First-time home buyer's guide: money management.

Author:Webb, Michelle
Position:25th Anniversary of the B.E. 100s - Cover Story

IF YOU'RE THINKING OF BUYING YOUR first home, now's the time. Housing starts are up. Interest rates are near 20-year lows. And to top it all off, bankers and insurance executives say they're working harder to do more business with minorities and in minority neighborhoods.

Still, statistics show that African Americans and other minorities have a hard time landing that first home. Don't despair. If you've decided it's the time to buy, here are the basics you'll need to work around the obstacles and get the house you deserve.

You'll be glad to know that housing is much more affordable today. The median price of a home is lower now than it was in 1989--and even lower than in 1979, when adjusted for inflation. As a percentage of after-tax median income, homes cost, on average, 33% less than in 1982. Interest rates are also favorable, thereby keeping your mortgage burden reasonably in check.

That combination of factors has benefited African Americans. According to the latest data from the U.S. Census Bureau, African Americans have a home ownership rate of 42%. And data compiled by the Federal Housing Authority (FHA) indicate African Americans account for about 50% of new home buyers, with the largest growth among single or newly divorced black women.

It's that kind of environment that got Rhonda and Brian Alexander of Brooklyn, New York, looking for a place of their own immediately after getting married. But like many first-time homeowners, the couple found that shopping for the perfect nest was only the beginning of their worries. "Many times we reached a point where we thought we'd hit the home stretch, only to find out a whole new process was just beginning," says Brian. Long before you get to closing, Rhonda adds, you realize that "it's hard work, work that takes dedication and persistence, but a process that is well worth it."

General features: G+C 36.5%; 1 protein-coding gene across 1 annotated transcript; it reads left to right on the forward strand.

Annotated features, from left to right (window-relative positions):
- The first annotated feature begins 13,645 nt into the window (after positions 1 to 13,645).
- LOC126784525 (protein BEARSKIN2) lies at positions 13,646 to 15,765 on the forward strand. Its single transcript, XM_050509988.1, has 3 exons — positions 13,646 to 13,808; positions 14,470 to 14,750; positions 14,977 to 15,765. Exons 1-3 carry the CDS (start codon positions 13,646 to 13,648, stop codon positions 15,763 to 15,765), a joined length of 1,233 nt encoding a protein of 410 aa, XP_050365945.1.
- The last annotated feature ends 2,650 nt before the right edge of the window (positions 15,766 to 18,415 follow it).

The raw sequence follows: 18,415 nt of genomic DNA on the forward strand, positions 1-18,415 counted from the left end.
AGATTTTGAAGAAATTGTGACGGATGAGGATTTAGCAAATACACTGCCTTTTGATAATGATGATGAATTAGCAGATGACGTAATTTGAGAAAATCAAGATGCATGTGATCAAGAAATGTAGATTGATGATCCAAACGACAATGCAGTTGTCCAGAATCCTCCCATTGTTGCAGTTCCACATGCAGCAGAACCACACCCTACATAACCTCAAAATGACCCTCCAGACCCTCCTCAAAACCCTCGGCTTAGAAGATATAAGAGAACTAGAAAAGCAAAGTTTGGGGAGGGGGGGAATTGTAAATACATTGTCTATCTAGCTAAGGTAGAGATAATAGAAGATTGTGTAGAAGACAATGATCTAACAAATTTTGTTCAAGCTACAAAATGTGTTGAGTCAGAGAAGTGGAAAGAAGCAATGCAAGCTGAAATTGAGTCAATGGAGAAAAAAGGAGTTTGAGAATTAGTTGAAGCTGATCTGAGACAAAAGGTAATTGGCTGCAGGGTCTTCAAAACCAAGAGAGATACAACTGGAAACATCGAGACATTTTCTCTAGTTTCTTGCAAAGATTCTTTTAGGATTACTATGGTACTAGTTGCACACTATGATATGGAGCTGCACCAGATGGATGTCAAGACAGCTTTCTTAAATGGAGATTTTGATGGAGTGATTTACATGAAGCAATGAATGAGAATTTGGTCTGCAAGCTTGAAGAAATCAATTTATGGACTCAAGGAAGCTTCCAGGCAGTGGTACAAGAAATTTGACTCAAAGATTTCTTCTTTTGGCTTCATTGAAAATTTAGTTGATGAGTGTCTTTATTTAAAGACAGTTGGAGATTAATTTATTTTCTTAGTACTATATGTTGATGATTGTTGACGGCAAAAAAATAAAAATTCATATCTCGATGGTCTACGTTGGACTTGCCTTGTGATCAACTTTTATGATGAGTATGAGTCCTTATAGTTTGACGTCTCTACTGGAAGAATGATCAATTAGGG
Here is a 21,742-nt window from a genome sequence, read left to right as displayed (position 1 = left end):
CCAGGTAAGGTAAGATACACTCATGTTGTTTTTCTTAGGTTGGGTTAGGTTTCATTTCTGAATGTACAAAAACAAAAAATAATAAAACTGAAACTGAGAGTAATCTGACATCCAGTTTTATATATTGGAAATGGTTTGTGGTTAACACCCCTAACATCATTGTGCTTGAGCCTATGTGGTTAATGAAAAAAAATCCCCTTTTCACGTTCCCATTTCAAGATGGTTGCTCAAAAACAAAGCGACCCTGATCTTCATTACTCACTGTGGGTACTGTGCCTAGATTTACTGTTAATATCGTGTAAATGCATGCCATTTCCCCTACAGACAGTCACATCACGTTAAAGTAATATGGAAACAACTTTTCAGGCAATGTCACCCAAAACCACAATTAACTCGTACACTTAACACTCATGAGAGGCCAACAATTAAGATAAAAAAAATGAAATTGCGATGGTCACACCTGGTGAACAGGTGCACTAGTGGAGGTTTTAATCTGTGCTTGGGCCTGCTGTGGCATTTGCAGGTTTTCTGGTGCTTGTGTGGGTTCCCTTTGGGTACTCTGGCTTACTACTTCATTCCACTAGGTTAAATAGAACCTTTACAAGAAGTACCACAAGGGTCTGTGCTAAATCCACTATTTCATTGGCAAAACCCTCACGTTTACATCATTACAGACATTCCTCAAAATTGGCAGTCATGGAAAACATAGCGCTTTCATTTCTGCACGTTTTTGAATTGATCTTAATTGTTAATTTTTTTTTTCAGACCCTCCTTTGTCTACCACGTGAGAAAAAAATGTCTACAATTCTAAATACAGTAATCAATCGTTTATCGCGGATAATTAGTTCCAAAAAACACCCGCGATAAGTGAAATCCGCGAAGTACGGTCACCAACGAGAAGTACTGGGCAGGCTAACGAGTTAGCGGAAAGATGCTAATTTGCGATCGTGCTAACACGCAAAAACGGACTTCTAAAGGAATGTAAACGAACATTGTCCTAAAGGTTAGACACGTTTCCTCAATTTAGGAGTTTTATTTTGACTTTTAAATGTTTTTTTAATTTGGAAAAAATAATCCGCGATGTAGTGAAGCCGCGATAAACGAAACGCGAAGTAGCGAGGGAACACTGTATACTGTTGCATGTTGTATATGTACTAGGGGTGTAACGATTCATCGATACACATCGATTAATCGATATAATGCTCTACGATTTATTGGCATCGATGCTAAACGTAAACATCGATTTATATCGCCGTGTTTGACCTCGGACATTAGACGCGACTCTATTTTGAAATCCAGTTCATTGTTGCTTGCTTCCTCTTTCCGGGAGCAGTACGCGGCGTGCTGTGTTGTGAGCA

Every smart first move coward homeownership begins not with a trip to the real estate agent but with a hard look at your finances. How much can you afford to pay? Have you been paying your bills on time? Are you carrying large credit card balances? Are you struggling to make car payments? Have you seen a copy of your credit report lately? And if you're married, does your partner's credit history directly affect yours?

More than likely you'll have to apply for some sort of financing from a lending institution. Banks and mortgage lenders will scrutinize every facet of your expenses to judge just how much of a mortgage you can handle. And the statistic they'll use--the infamous debt-ratio--amounts to a monthly ratio of what you owe on outstanding bills in addition to the debt you will incur through your new home, divided by your gross monthly income.

According to home mortgage specialist Gary Clark, most lenders aim for a 28/36 debt ratio. Translated, that means not more than 28% of your gross monthly income should be devoted to housing costs, and that all your other monthly expenses should total no more than 36% of your monthly income.

Ed Dudley Jr., found out the hard way just what the debt-ratio game could do to home-buying dreams. With his sights set on a three-bedroom home in Dayton, Ohio, Dudley found his ratio wrecked due to his car loan and high credit card balances. Even after paying off his car note, Dudley discovered that banks still shied away since his expenses totaled more than 36% of his monthly income. It...

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